Science Agencies Fare Well in 2017
More than halfway through Fiscal Year 2017, federal agencies finally have their appropriations. Signed into law on 5 May, the omnibus spending package slightly boosts spending at most science agencies.
The National Science Foundation will receive $7.47 billion, an $8 million increase to be used for new ocean research vessels. Funding for the Education and Human Resources and Research and Related Activities Directorates are flat. In good news for the geoscience community, the bill does not include any language regarding funding at the NSF directorate level; therefore, NSF has no restrictions on funding geoscience research.
The Department of Energy receives $31.2 billion, up $1.4 billion. DOE’s Office of Science sees an increase to $5.4 billion. Energy Efficiency and Renewable Energy receives $2.1 billion, up $17 million, and Advanced Research Projects Agency-Energy (ARPA-E), which had been targeted for elimination by the new Administration, increases to $306 million.
The U.S. Geological Survey is appropriated $1.085 billion, a 2.2% increase, the bulk of which will go to increasing Earthquake Early Warning, a congressional priority in recent years.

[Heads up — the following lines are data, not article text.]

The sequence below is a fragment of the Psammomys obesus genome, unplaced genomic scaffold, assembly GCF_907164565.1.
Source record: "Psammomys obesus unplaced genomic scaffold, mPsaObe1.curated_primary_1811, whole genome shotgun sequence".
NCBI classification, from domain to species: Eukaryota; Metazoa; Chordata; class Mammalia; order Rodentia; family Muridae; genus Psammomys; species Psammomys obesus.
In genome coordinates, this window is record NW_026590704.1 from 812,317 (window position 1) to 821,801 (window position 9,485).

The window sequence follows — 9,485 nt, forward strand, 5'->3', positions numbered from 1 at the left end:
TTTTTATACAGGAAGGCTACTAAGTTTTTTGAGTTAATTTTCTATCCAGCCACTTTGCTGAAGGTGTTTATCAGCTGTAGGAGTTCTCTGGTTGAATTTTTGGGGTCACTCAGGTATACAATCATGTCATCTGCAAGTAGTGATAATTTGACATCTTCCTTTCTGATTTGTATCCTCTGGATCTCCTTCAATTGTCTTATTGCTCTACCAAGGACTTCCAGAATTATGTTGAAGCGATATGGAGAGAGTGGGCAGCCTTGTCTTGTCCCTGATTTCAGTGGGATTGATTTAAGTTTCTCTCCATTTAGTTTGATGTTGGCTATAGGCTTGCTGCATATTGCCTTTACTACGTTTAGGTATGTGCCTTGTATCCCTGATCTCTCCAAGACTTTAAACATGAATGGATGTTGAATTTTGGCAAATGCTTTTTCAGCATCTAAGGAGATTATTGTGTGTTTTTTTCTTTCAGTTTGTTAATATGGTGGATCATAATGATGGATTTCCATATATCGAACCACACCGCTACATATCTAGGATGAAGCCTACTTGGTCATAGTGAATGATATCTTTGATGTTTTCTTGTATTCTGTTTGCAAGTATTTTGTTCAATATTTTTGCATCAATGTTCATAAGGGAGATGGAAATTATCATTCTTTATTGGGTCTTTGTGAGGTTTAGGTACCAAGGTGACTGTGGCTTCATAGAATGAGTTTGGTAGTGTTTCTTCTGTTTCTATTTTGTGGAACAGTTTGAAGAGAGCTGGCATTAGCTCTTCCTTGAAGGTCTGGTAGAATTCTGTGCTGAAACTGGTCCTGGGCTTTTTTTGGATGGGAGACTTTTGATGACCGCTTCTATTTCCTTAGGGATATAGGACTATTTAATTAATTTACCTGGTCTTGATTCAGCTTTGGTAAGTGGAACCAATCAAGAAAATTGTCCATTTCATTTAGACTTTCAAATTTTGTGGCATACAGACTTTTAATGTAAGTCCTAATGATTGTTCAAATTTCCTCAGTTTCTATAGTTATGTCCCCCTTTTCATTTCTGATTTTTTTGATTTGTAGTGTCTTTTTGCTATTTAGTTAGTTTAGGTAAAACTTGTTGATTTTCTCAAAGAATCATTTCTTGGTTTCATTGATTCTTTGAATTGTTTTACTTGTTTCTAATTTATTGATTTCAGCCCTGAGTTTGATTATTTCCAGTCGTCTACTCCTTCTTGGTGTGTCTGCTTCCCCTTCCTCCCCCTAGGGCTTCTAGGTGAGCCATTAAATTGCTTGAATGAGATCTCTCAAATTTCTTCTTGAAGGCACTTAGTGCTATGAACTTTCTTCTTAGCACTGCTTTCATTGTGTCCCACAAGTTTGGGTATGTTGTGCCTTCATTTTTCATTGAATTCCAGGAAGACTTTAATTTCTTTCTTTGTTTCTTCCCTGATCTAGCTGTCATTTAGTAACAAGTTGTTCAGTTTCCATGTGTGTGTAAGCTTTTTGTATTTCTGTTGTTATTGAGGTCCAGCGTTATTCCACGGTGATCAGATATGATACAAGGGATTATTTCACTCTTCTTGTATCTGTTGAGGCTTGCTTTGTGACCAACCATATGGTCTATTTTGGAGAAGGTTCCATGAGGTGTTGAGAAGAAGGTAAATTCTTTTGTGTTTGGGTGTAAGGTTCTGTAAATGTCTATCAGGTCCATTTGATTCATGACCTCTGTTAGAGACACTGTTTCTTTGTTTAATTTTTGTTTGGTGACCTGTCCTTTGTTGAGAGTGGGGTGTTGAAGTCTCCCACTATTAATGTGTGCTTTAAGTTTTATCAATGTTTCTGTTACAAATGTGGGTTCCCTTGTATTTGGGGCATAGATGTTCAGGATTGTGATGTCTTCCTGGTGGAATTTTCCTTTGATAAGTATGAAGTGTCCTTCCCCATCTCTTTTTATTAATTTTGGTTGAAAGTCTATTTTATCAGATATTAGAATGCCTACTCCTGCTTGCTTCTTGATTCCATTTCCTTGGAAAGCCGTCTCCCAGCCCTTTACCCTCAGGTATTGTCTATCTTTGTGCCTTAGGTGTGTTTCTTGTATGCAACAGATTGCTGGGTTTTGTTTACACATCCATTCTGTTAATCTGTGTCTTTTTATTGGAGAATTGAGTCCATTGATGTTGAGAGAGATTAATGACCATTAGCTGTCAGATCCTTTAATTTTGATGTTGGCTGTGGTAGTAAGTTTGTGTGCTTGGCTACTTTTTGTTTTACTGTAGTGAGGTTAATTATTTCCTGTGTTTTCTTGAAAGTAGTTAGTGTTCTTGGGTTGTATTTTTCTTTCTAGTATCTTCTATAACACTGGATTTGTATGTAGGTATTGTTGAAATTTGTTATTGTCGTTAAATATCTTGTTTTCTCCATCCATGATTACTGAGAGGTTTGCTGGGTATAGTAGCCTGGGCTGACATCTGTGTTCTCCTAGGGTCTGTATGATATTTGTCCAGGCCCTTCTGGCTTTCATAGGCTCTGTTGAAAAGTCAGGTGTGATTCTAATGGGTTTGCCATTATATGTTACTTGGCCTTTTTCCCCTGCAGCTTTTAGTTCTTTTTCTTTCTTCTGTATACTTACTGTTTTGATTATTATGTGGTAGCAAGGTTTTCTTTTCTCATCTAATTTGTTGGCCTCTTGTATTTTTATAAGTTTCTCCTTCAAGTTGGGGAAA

Within NASA’s Science Mission Directorate, which increased $17 million to $5.76 billion, Earth Science received flat funding of $1.92 billion, a mitigating large cuts that were proposed in the House spending bill, while Planetary Science increased $22 million to $1.85 billion, contrasting cuts that were proposed by the Senate.
With only 5 months until the start of Fiscal Year 2018, the next appropriations process will soon heat up. President Trump released a “skinny budget” back in March that provided some top line numbers for agencies. EPA and NOAA would see large cuts; NSF wasn’t included. A full budget is expected to be released in late May.
Meanwhile, House and Senate appropriators are already holding hearings and accepting testimony. GSA joined 130 institutions to submit testimony in support of NSF, NOAA and NASA that emphasize the contributions geosciences make to national security, economic competitiveness, and public safety. GSA also submitted its own testimony supporting NSF and NASA. In addition, GSA joined members of the Energy Sciences Coalition to submit testimony in support of research at DOE’s Office of Science.
– Kasey White